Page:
It’s been 10 days since I left Disney World, and so far I’ve shown no symptoms. Of course I’m still within the incubation period for a few more days, so I know I’m not out of it. It’s possible I caught something. I had two masks on everywhere I went, and ate all but one of my meals in my room or on an otherwise empty patio. I’m feeling optimistic, but again, it hasn’t been 14 days yet. I was surprised at how comfortable I felt there, though. I never worried that much. It was impossible to not occasionally walk within six feet of others, but those were always fleeting moments, maybe a second or two of being near each other while walking through the park, and always with people who were wearing masks.

I’m not sure if I’d go back, even if I don’t wind up catching anything. Being in the parks and on resort had that instant sense of calm that it usually does for me. I go to these places all the time when there’s not a pandemic—I was last at Disney World the week before everything shut down in March—and despite the crowds and the heat and all the things that can make it uncomfortable, I’m still always absolutely charmed when I’m there. A peace just overtakes me, and I forget about everything that’s stressing me out, whether it’s work, life, an election, or anything else. It’s an escape from reality, sure, but sometimes you need one. I still felt that this trip, despite the masks and the pandemic.

It wasn’t completely the same, though. I avoided anything that would have me sitting still indoors with others for more than a few minutes, so I had to skip out on some of my favorite things to do there—like the Enchanted Tiki Room and the Country Bear Jamboree. It was always fraught going into a store; distancing tended to break down inside them, and even with masks on I didn’t necessarily like when a stranger would get right in my personal space because they wanted to look at the same item I was looking at. There was still some entertainment in the park, like Halloween floats with Nightmare Before Christmas characters or Mickey Mouse and his friends that would appear around the Magic Kingdom throughout the day. The Cadaver Dans circled the main hub on a streetcar, singing Halloween-themed barbershop songs. As pleasant as those were, they only served to underscore the problems the parks are facing; seeing a single float with three socially distanced characters on it highlighted the lack of an actual parade and character meet and greets. It was also disappointing for the parks to close as early as they did—when I was there the Magic Kingdom closed at 6 p.m. It wasn’t even getting dark yet.

Even though I was able to enjoy the atmosphere of the parks, and the rides that I went on, It was also impossible to not think about all the employees who have been laid off—or how Disney execs restored their full compensation in August before conducting mass layoffs. The Magic Kingdom is a bittersweet place right now, not just because of the masks and plexiglass and social distancing, not just because the number of attractions that are currently closed (no PeopleMover, no steamboat, no railroad), and not just because it’s still as expensive as it always is despite having less to do and less time in which to do it. Visiting the Magic Kingdom today gives me mixed emotions because of the deplorable way this company treats its employees. The remaining cast members were as joyful and gracious as ever, but almost every interaction with one made me think about the ones who just lost their job, about their friends and coworkers who are now out of work during a pandemic and in a state with widespread and prolonged problems processing unemployment benefits.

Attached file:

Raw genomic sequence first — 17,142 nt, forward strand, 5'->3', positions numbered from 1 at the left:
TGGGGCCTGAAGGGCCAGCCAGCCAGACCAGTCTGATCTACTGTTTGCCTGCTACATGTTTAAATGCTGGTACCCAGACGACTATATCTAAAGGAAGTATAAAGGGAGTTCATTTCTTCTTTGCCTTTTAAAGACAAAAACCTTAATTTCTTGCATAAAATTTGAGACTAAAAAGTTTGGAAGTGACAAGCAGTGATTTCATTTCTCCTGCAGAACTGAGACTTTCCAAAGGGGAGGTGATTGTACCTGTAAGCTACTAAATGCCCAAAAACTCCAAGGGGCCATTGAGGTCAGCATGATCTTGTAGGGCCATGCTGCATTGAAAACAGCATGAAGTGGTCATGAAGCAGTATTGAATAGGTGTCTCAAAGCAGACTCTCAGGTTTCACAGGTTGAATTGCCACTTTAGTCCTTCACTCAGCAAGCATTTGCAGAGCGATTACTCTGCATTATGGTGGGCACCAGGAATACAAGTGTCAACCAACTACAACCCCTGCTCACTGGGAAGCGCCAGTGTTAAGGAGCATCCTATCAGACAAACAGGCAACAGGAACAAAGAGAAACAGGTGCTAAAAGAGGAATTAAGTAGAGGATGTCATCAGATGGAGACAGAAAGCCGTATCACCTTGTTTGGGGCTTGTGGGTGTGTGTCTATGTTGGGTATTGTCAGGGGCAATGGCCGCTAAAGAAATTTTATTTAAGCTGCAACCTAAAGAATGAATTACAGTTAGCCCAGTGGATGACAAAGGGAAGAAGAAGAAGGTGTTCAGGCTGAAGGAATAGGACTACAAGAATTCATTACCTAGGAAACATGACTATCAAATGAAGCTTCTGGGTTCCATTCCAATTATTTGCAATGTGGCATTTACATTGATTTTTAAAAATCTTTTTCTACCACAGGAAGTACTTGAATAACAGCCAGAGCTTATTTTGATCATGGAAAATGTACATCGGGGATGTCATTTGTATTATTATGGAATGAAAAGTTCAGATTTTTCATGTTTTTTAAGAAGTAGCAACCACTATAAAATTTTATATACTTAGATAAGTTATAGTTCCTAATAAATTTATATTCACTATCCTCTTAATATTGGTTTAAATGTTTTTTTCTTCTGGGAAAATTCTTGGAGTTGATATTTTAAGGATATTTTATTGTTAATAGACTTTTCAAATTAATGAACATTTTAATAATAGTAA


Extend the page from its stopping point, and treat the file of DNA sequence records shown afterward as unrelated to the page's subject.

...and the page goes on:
There’s an inherent charm to the Magic Kingdom, and Disney World’s other theme parks, that’s almost impossible to dispel. I felt many moments of joy and excitement and serenity at Disney World two weeks ago. I felt safe enough that I’m even open to going back during the pandemic, assuming I don’t still get sick from this trip, and once the parks return to longer hours. But as substantial as the company’s struggles have been during the pandemic, it’s still negligent to talk about these theme parks today without pointing out how the company treats its employees—while, again, restoring the ample compensation packages bestowed upon its executive suite. Disney World might be the happiest place on earth when I can shut my brain down for a moment, but it’s also an incredibly visible monument to inequality in a country that’s absolutely lousy with it.

But hey, that’s me. If your conscience is unburdened by such thoughts, and you aren’t entirely stressed out by being in the proximity of mask-wearing crowds, you might enjoy a trip to Disney World, even during a pandemic.


Senior editor Garrett Martin writes about videogames, comedy, music, travel, theme parks, wrestling, and anything else that gets in his way. He’s on Twitter @grmartin.